401k © Alex Belomlinsky, Photodisc, Getty Images

Raiding your 401k or IRA funds may seem like financial suicide, but in some cases, doing so can makes sense.

Some financial advisers consider it the ultimate act of financial insanity, but if you have already tapped out your emergency cash fund, borrowing from either retirement account can be a viable option.

The number of people borrowing from their 401k retirement accounts has increased recently, according to reports by Wells Fargo and Fidelity Investments, the largest provider of 401k plans.

Borrowing from your company-sponsored 401k plan is akin to taking out a short-term loan.

While you may be able to avoid penalties and taxes, such loans do require you to pay interest. In most cases, you are allowed to borrow half of your 401k balance or up to $50,000, said Andrew Valentine Pool, a portfolio manager for Regatta Research & Money Management, based in New Orleans.

The loan repayment period varies with each company, but it is generally five years or less, he said.

"The majority of people borrow from their 401k for the wrong reasons," said Scott Sonnier, the president and chief investment officer of Financial Management Services of America, based in Lafayette, La. "If there is a hardship or an emergency, then we allow for it. We don't want people accessing their money for vacation or a social function."

Most loans are paid back though payroll deductions, but many require the employee to pay an initial fee in addition to interest, he said. Some loans also require a monthly fee.

Employers require that their employees pay the entire loan back within 30 or 60 days if they leave the position for any reason, said Pool.

"That is a big pitfall," he said.

Individuals who have not paid back a loan before they leave the company are taxed on the remainder of the loan and pay a 10% penalty for early withdrawal, said Sonnier.

Raiding the account also means that employees are not taking advantage of investing their money tax-free or seeing any growth from it, Pool said.

Taking out a loan is viable only if you can pay back the amount quickly. If you need cash to pay for closing costs for refinancing a mortgage and are disciplined enough to allocate the savings for the monthly loan repayments, then it can be a good choice, he said.

The worst option is to borrow from your retirement account to buy something that depreciates, such as a car, or to make speculative investments, such as individual stocks. You should already have money set aside for these.

"Borrowing from your retirement in the short term is not a good idea," he said.

Tapping into your traditional or Roth IRA is another option. The IRS allows you to borrow from either type of IRA once a year without any penalties or fees if you pay back the loan within 60 days.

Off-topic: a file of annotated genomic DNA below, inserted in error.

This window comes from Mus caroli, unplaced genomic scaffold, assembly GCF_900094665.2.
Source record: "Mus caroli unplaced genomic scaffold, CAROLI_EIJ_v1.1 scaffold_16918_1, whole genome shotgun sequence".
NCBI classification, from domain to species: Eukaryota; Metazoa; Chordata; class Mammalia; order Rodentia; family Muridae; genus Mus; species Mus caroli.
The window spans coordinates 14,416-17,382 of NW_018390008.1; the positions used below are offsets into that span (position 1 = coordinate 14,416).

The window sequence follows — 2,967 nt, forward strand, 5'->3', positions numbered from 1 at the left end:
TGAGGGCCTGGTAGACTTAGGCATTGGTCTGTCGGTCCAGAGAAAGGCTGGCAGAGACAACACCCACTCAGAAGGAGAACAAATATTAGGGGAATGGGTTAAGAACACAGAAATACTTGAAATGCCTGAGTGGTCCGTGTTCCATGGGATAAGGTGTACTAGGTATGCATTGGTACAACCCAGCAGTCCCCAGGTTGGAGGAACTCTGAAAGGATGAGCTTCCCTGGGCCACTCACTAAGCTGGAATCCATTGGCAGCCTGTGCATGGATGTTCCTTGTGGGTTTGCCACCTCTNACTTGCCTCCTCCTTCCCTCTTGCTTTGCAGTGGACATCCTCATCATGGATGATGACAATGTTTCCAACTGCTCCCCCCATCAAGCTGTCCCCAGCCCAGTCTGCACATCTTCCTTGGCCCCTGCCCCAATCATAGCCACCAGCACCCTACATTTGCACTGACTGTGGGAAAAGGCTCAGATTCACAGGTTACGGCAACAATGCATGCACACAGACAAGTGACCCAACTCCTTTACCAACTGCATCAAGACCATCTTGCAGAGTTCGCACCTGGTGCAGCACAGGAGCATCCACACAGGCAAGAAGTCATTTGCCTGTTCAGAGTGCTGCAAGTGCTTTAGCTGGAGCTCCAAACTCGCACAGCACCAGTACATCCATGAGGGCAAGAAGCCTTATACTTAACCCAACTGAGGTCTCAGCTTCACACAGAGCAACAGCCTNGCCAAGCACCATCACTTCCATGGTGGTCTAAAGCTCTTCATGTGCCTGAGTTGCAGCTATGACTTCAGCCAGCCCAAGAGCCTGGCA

This is basically an interest-free loan, but you have to be careful to replace the cash within the 60-day period. Missing the deadline means you are subject to federal income taxes, a 10% penalty if you are under 59 years old and potentially even state income tax. It is best to repay the amount a day or two early. The countdown begins the day after you receive the funds. If you are not sure you can meet the window, financial advisors suggest that you skip this option.

If you miss the deadline, the penalties and fees are stiff, depending on the tax bracket you fall in. For instance, the tax rate of a married couple whose gross income is from $72,000 to $146,000 and files jointly is 25%. The couple would also be forced to pay the 10% penalty, as well as state income tax.

"It makes sense as a last resort," said Pool.

Borrowing from your 401k is a better option than taking a withdrawal from your IRA accounts, he said.

If you are purchasing your first home, need money to pay medical bills or funds to pay for your education, you can take a hardship withdrawal.

For your first home, you can borrow the amount of your contributions from your Roth IRA without paying penalties and taxes. The maximum amount is $10,000.

Using a traditional IRA for a down payment is not as beneficial, because you must pay taxes on all withdrawals.

There is no limit on how much you can borrow for medical expenses or higher education and there is also no time limit on the repayment period.

"These three options are manageable, because you are making an investment in yourself," said Sonnier. "However, borrowing from an IRA now will make a dramatic impact on your final value when you retire."

Utilizing your emergency cash fund remains the best option, he said.

"If you have to borrow the money, because you are unemployed, then borrow only the minimum amount to pay your expenses," Sonnier said. "If you take out extra money, you will likely never pay it back. It is your money, so do everything to get educated about it. Know your choices and facts."

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